After your marriage, your children will need to file separately from you for adjustment of status. They cannot be included on your application for adjustment of status. More information about adjustment of status is available on USCIS’s website under Green Card (Permanent Residence).
Important Notice: Under U.S. immigration law, a child must be unmarried. In order to file for adjustment of status for your child following your marriage to your U.S. citizen spouse, the child’s stepchild relationship with your spouse must be created before the child reaches the age of 18.
Your children may travel with (accompany) you to the United States or travel later (follow-to-join). Like you, your children must travel within the validity of their K-2 visas. Separate petitions are not required if the children accompany or follow to join you within one year from the date of issuance of your K-1 visa. If they want to travel later than one year from the date your K-1 visa was issued, they will not be eligible to receive K-2 visas, and separate immigrant visa petitions will be required. If your child has a valid K-2 visa and you have already adjusted status to that of permanent resident, your child may still travel on the K-2 visa.
A visa allows a foreign citizen to travel to the U.S. port-of-entry and request permission to enter the United States. You should be aware that a visa does not guarantee entry into the United States. The Department of Homeland Security (DHS), U.S. Customs and Border Protection (CBP) officials have authority to permit or deny admission to the U.S. Upon arrival at the port-of-entry, be prepared to present to the CBP officer your passport with visa and your unopened/sealed packet containing your documents. Travelers should review important information about admissions and entry requirements on the CBP website under Travel.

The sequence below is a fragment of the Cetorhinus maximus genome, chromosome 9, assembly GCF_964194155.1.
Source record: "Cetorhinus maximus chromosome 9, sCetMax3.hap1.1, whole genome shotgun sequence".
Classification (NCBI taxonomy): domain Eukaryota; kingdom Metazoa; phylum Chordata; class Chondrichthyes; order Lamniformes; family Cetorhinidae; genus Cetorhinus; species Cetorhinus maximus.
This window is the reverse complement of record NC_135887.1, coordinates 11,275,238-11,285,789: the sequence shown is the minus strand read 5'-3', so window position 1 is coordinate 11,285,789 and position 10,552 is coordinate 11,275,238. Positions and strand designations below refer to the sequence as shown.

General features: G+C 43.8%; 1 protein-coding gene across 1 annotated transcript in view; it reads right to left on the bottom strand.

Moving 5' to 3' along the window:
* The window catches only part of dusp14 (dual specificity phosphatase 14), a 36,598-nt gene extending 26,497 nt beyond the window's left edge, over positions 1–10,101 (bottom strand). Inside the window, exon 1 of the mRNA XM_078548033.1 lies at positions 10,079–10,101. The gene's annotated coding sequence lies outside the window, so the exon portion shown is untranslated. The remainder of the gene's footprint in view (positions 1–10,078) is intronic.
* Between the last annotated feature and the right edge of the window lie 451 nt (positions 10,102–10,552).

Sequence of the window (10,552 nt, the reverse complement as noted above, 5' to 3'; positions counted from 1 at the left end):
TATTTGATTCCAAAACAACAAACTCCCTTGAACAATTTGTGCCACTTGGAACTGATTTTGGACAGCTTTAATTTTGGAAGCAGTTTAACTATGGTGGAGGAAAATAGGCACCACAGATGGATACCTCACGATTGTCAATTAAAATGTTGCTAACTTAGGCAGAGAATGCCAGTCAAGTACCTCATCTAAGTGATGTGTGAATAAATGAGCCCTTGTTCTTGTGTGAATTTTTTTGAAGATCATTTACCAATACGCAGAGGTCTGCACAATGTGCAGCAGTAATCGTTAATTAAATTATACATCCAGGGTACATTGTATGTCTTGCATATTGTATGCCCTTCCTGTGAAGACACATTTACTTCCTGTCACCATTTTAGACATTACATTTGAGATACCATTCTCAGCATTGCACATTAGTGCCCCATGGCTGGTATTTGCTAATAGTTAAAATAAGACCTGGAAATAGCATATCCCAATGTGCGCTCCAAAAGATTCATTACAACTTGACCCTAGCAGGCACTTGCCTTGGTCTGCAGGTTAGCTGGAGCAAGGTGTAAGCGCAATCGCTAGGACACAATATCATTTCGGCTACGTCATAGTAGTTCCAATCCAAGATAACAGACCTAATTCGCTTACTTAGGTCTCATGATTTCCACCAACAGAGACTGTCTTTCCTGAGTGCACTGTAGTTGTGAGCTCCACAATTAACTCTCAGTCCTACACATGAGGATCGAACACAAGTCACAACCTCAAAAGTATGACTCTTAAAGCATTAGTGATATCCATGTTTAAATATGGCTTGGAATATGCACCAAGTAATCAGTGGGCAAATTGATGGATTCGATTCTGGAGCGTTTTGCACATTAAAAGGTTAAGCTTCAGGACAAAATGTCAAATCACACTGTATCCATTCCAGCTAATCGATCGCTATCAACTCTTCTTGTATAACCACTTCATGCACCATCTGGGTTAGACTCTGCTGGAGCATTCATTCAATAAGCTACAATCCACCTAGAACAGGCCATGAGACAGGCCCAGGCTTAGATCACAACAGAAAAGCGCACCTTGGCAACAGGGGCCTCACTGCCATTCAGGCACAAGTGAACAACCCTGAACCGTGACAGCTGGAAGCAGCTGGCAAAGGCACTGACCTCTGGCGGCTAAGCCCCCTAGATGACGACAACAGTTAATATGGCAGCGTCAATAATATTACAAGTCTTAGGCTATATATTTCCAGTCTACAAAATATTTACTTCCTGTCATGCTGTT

Information for K-1/K-2 visa holders about adjustment of status, permission to work in the United States, and travel outside of the United States is available on the USCIS website under Fiancé(e) Visas.
To learn about applying for a Social Security Number Card, visit the website for the Social Security Administration.
Coming to the United States to live permanently, you will want to learn more about your status as a Lawful Permanent Resident. See Welcome to the United States: A Guide for New Immigrants to review information on the USCIS website about living in the United States.
- If your inquiry concerns a visa case in progress at a U.S. Embassy or Consulate, you should first contact the U.S. Embassy or Consulate handling your case for status information. Select U.S. Embassy or Consulate to review their website for contact information.
- Before making an inquiry, we request that you carefully review this website. Often, the answers to questions are easily found which enables us to help other applicants and U.S. sponsors in need of assistance. Due to the volume of inquiries we receive, Visa Services cannot promise an immediate reply to your inquiry.
- Visa Services’ contact information is available at Contact Us.